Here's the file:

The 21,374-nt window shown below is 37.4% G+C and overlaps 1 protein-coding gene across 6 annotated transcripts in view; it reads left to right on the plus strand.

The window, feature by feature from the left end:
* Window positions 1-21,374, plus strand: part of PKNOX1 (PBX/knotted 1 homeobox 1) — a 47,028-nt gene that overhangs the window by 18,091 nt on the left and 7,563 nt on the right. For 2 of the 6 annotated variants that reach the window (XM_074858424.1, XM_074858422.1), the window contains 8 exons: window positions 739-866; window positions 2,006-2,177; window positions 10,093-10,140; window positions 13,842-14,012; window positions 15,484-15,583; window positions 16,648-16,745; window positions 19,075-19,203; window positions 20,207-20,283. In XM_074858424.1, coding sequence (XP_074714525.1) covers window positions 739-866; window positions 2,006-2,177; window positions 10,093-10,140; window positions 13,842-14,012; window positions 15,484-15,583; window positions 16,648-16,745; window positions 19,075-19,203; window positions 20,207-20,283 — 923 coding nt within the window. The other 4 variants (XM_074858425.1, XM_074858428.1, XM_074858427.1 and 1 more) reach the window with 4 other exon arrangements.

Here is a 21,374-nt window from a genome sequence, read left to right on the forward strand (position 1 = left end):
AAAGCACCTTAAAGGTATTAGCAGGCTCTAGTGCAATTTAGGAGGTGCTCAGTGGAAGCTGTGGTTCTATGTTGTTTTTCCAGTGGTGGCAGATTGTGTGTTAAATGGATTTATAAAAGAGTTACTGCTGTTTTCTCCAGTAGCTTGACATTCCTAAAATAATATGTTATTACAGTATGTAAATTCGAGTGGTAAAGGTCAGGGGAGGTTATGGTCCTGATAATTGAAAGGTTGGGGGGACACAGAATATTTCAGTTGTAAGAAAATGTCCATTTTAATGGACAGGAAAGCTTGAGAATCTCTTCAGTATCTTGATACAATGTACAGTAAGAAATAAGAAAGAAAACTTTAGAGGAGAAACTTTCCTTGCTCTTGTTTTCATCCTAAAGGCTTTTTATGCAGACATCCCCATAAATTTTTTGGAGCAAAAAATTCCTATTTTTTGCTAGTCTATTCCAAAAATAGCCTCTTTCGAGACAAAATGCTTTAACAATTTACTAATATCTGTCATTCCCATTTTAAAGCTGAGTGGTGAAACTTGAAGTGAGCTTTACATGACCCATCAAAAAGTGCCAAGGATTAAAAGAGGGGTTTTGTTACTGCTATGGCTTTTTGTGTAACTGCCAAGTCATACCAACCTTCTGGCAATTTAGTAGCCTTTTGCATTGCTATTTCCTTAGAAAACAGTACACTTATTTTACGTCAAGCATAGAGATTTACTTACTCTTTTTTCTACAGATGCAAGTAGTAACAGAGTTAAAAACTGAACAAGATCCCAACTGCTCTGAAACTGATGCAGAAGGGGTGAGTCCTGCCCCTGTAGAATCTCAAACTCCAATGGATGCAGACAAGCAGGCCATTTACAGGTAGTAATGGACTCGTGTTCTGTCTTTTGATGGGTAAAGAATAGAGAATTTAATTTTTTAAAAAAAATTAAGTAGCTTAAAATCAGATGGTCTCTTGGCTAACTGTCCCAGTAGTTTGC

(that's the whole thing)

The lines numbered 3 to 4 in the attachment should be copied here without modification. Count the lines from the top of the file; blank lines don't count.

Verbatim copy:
* Window positions 1-21,374, plus strand: part of PKNOX1 (PBX/knotted 1 homeobox 1) — a 47,028-nt gene that overhangs the window by 18,091 nt on the left and 7,563 nt on the right. For 2 of the 6 annotated variants that reach the window (XM_074858424.1, XM_074858422.1), the window contains 8 exons: window positions 739-866; window positions 2,006-2,177; window positions 10,093-10,140; window positions 13,842-14,012; window positions 15,484-15,583; window positions 16,648-16,745; window positions 19,075-19,203; window positions 20,207-20,283. In XM_074858424.1, coding sequence (XP_074714525.1) covers window positions 739-866; window positions 2,006-2,177; window positions 10,093-10,140; window positions 13,842-14,012; window positions 15,484-15,583; window positions 16,648-16,745; window positions 19,075-19,203; window positions 20,207-20,283 — 923 coding nt within the window. The other 4 variants (XM_074858425.1, XM_074858428.1, XM_074858427.1 and 1 more) reach the window with 4 other exon arrangements.

Here is a 21,374-nt window from a genome sequence, read left to right on the forward strand (position 1 = left end):